Spoon batter into the muffin cups. It will nearly fill them.

Bake the muffins for 20 to 25 minutes.

Turkey and cheese biscuits

These biscuits are quick and easy to make with leftover turkey and cheese.

These biscuits are quick and easy to make with leftover turkey and cheese.

I have been lax about posting lately, in part because I am dancing more and cooking less. Dancing more is a good thing. Cooking less is … not ideal. But then again, I’m cooking enough that G. and I aren’t going hungry.

The recipe in this post is one that you can make even when you are very busy, as long as you have some leftover turkey. For me, it was a way of using a last bit of turkey after I tired of sandwiches. The biscuits are kind of like a turkey and cheese sandwich, but with the bread all around. They feel like a treat. After all, who doesn’t love biscuits? They are complete comfort food.

I was inspired by this month’s edition of Taste of Home, which has a nice array of both cut and drop biscuits. If you are wondering which way to go, drop biscuits are faster.

Turkey and Asiago Cheese Biscuits

2 1/2 cups flour
1/2 cup (1 stick) butter, cold and cut in lumps
1 cup milk
1 tablespoon baking powder
1 teaspoon salt
2 teaspoons herbs de Provence
1 cup turkey, cooked and chopped
1/2 cup shredded asiago cheese

Preheat the oven to 425 degrees. Grease a baking sheet.

Put the flour and butter in a food processor and run chop until the butter is cut into small grains. Pour the flour and butter mixture into a bowl. Add the milk, baking powder, salt and herbs and stir until a dough starts to form. Add the turkey and cheese and continue to stir until all the ingredients are incorporated into the dough.

Drop the dough onto the baking sheet in 1/4-cup balls. The dough will make about 15 biscuits.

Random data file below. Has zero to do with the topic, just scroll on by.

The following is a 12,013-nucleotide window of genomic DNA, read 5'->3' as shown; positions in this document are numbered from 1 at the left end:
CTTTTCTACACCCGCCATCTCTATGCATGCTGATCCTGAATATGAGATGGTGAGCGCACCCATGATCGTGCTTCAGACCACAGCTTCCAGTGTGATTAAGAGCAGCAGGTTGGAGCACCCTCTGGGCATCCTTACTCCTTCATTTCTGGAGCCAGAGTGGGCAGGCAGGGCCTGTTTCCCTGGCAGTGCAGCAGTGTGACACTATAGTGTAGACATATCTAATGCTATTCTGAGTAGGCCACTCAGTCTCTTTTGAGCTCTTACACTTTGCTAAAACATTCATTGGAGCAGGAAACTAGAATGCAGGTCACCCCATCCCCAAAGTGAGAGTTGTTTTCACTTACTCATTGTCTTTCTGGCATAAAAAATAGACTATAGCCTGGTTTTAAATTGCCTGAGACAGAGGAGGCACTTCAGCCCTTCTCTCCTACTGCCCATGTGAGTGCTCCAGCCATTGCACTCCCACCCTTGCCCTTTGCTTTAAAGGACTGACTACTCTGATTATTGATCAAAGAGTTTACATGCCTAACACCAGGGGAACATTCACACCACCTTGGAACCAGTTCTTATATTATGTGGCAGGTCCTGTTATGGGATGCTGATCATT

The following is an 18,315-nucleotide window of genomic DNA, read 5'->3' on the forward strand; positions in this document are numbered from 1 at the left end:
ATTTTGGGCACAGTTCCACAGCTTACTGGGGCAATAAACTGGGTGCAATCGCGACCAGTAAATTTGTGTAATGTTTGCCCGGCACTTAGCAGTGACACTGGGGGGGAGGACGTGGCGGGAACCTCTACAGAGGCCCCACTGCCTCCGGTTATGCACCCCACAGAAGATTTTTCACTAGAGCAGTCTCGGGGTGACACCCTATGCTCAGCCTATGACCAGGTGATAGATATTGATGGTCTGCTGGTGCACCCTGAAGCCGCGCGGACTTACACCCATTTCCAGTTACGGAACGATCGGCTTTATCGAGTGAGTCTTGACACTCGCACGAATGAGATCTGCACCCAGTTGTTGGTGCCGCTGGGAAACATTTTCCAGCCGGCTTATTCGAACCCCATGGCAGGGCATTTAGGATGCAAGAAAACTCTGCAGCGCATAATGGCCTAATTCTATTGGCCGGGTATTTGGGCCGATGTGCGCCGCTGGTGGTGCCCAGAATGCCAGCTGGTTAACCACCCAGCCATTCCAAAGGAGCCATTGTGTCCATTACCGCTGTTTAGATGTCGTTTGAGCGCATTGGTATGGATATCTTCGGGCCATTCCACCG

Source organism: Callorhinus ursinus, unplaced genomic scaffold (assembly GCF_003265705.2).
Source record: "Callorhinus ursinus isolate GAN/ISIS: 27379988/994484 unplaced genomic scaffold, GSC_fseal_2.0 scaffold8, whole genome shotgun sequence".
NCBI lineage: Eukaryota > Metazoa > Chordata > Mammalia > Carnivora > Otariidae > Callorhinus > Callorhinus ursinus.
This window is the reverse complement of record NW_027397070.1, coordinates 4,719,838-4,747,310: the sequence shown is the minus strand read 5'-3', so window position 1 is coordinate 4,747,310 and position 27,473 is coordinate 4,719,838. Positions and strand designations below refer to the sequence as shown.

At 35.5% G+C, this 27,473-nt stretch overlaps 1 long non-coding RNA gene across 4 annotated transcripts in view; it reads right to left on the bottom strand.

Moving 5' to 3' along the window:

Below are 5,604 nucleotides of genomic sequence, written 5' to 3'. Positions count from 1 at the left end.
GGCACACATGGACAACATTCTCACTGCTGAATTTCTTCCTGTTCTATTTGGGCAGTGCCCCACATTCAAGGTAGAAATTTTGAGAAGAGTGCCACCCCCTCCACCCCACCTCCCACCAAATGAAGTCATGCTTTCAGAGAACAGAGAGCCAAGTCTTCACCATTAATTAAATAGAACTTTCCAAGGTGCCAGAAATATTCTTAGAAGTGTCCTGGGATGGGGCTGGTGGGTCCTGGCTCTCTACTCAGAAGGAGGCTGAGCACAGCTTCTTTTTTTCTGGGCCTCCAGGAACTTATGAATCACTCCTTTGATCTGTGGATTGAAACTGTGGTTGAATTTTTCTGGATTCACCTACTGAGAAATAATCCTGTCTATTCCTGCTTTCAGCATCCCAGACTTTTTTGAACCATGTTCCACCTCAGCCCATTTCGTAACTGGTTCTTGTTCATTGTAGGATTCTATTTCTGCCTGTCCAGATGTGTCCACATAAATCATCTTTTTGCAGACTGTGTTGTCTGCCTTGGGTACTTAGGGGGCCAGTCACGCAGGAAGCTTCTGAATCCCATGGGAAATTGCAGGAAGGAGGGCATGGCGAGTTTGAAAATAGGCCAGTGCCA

Bake the biscuits for about 25 minutes. They are great when they are warm, but you can store them in the refrigerator and reheat them (briefly) in the microwave. They are good for every meal and snacks.

Winter squash spice muffins from one of my favorite bakers


These spiced winter squash muffins from Lisa Kivirist’s “Farmstead Chef” are the best I’ve made in a while.

Every once in a while, being a journalist is really cool. About two months ago, I got to interview Lisa Kivirist, who owns an inn in Wisconsin. She was helping lobby for legislation that would allow home cooks and farmers to sell small amounts of baked goods without jumping through the hoops to get a commercial food preparation license.

I got her name from a farm organization, started talking to her and realized that she was THE Lisa Kivirist, who invented my beloved (and G.’s beloved) zucchini cake.

Here’s how much we love that cake: I had just spent a day covering first lady Michelle Obama during her visit to Wisconsin. G. was not impressed. I told him I had talked to Lisa, and he was so excited.

“Did you tell her Jeffrey has made three of them?” he asked.

Jeffrey is G.’s nephew, and a new convert to the zucchini cake brotherhood. I failed to tell Lisa about him. I will rectify that next time.

Anyway, we got talking, and it turns out that Lisa recently published a new cookbook. I bought a copy. (Of course I did; I’m a cookbook addict.)

It took me a while to get around to sending my check, so the book only arrived recently. I dove right in and made Lisa’s winter squash spice muffins, which are one of the most popular things she serves at her bed and breakfast.

G. was in heaven! I made them right before we took off for a dance event, so we’d dance for a few hours, eat a muffin and then go back and dance more. We figured the calories don’t count that way. But even if they did, we’d still eat the muffins. A lot of them.


This is a breakfast that makes G. very happy.

Lisa Kivirist’s Winter Squash Spice Muffins
2 eggs
1 cup winter squash puree (I use fresh pumpkin.)
1/2 cup butter, melted
2 teaspoons cinnamon
1/2 teaspoon ginger
1/2 teaspoon nutmeg
1/2 teaspoon allspice
1 teaspoon baking soda
1/2 teaspoon baking powder
1/4 teaspoon salt
3/4 cup sugar
1 3/4 cups flour
3/4 cup chocolate chips

Grease 12 standard muffin cups. Preheat oven to 350 degrees.

Combine eggs, squash and butter in a big bowl.

Add spices, baking soda, baking powder, salt, sugar and flour. Stir well.